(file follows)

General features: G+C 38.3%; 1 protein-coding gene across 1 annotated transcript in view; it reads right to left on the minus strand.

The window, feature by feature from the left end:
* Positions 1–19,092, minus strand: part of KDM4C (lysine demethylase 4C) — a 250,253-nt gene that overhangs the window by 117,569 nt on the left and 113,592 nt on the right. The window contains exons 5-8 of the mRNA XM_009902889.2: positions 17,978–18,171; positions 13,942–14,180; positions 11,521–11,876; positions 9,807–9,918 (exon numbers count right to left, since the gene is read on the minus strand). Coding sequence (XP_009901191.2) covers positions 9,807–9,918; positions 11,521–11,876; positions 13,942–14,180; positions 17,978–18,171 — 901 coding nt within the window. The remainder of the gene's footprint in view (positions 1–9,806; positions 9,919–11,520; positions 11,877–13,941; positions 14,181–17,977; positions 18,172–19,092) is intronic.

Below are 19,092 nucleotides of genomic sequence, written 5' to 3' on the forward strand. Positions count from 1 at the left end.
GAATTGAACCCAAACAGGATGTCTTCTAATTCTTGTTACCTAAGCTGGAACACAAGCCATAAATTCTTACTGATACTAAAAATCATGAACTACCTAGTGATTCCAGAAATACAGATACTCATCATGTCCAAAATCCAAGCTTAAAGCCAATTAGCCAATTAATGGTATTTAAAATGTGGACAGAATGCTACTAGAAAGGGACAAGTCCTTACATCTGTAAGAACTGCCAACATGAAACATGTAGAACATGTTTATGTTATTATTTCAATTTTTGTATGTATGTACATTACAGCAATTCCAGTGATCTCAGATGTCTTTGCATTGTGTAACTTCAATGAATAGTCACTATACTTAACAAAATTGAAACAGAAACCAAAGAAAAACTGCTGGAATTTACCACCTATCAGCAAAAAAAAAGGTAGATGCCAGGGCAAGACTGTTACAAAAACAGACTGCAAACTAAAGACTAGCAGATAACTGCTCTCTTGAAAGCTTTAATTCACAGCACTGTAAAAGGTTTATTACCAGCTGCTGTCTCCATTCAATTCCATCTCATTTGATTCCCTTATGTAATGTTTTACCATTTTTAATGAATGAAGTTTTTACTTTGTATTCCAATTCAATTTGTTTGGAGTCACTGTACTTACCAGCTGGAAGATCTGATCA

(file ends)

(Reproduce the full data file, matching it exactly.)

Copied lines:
General features: G+C 38.3%; 1 protein-coding gene across 1 annotated transcript in view; it reads right to left on the minus strand.

The window, feature by feature from the left end:
* Positions 1–19,092, minus strand: part of KDM4C (lysine demethylase 4C) — a 250,253-nt gene that overhangs the window by 117,569 nt on the left and 113,592 nt on the right. The window contains exons 5-8 of the mRNA XM_009902889.2: positions 17,978–18,171; positions 13,942–14,180; positions 11,521–11,876; positions 9,807–9,918 (exon numbers count right to left, since the gene is read on the minus strand). Coding sequence (XP_009901191.2) covers positions 9,807–9,918; positions 11,521–11,876; positions 13,942–14,180; positions 17,978–18,171 — 901 coding nt within the window. The remainder of the gene's footprint in view (positions 1–9,806; positions 9,919–11,520; positions 11,877–13,941; positions 14,181–17,977; positions 18,172–19,092) is intronic.

Below are 19,092 nucleotides of genomic sequence, written 5' to 3' on the forward strand. Positions count from 1 at the left end.
GAATTGAACCCAAACAGGATGTCTTCTAATTCTTGTTACCTAAGCTGGAACACAAGCCATAAATTCTTACTGATACTAAAAATCATGAACTACCTAGTGATTCCAGAAATACAGATACTCATCATGTCCAAAATCCAAGCTTAAAGCCAATTAGCCAATTAATGGTATTTAAAATGTGGACAGAATGCTACTAGAAAGGGACAAGTCCTTACATCTGTAAGAACTGCCAACATGAAACATGTAGAACATGTTTATGTTATTATTTCAATTTTTGTATGTATGTACATTACAGCAATTCCAGTGATCTCAGATGTCTTTGCATTGTGTAACTTCAATGAATAGTCACTATACTTAACAAAATTGAAACAGAAACCAAAGAAAAACTGCTGGAATTTACCACCTATCAGCAAAAAAAAAGGTAGATGCCAGGGCAAGACTGTTACAAAAACAGACTGCAAACTAAAGACTAGCAGATAACTGCTCTCTTGAAAGCTTTAATTCACAGCACTGTAAAAGGTTTATTACCAGCTGCTGTCTCCATTCAATTCCATCTCATTTGATTCCCTTATGTAATGTTTTACCATTTTTAATGAATGAAGTTTTTACTTTGTATTCCAATTCAATTTGTTTGGAGTCACTGTACTTACCAGCTGGAAGATCTGATCA